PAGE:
When Susan Rosalsky was hired as an English instructor at SUNY Orange last year, she was elated. After several years of unemployment, she and her husband, Michael Trost, had been eating through their savings and 401Ks. Better yet, the job came with good health insurance through New York’s Empire Plan and United Healthcare. Rosalsky signed herself, Trost, and their daughter up for the plan.
“I thought we were out of [hot] water,” she said.
And they were—until this past March. One morning the couple was out walking their dog when Trost began feeling short of breath. “Just take me to the ER,” Rosalsky recalls him saying.
Trost and Rosalsky live in Dingmans Ferry, on the easternmost edge of Pennsylvania. There was an emergency room in the nearby town of Milford, but Rosalsky didn’t think they were in-network there. Another option was a nearby urgent-care center, but it was across the border in New Jersey, where Rosalsky wasn’t sure she was covered. She opted for Bon Secours Community Hospital in Port Jervis, New York—the state where the couple’s insurance plan was based. When they arrived, the couple says they were told their insurance would indeed be accepted.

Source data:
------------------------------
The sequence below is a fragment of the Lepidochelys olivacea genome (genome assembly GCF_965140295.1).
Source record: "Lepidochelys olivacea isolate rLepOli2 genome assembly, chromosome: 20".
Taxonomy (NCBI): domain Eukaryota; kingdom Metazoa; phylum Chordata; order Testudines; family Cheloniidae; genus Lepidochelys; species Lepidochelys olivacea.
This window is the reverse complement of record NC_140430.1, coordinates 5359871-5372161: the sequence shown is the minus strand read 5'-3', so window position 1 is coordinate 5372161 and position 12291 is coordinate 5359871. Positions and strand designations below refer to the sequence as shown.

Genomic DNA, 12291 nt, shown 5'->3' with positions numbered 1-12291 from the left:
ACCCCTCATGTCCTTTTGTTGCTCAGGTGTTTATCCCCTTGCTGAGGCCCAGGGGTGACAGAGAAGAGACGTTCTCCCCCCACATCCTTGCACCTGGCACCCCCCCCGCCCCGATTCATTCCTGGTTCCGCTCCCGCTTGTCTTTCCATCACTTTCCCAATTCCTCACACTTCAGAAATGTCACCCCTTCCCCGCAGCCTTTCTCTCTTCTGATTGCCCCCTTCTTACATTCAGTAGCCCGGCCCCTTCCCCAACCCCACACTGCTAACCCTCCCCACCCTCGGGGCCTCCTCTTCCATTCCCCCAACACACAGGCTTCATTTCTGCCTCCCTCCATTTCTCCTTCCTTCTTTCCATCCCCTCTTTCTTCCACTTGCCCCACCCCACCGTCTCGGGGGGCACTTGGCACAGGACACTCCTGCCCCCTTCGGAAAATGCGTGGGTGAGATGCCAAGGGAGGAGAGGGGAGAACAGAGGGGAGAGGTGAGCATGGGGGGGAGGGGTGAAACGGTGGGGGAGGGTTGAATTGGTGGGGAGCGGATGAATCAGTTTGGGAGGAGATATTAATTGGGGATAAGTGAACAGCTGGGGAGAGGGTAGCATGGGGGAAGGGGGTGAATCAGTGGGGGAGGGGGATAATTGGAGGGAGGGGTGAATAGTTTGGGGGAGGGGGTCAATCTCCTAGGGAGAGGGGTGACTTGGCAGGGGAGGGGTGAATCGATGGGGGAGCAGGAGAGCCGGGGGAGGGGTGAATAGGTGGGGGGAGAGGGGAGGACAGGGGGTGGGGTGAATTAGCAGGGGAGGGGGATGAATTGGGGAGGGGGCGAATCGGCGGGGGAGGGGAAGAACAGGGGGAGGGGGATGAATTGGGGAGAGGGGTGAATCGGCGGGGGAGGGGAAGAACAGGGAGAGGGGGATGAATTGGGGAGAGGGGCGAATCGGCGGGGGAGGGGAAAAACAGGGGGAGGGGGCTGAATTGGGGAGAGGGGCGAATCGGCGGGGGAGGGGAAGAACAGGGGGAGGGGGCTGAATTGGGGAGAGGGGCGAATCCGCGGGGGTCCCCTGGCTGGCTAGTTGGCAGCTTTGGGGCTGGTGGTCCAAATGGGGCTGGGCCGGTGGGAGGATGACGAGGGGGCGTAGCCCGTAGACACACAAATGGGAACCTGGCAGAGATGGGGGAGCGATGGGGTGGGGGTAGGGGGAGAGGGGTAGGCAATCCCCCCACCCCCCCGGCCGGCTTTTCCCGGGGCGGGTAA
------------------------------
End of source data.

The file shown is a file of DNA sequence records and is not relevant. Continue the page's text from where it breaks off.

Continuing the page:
Bon Secours admitted Trost, and, after performing an echocardiogram, deduced that he had a failed mitral valve and would require surgery. He was taken by ambulance to a different hospital, Good Samaritan in Suffern, New York. Rosalsky says Trost asked there, too, whether his insurance would be accepted and was told it would.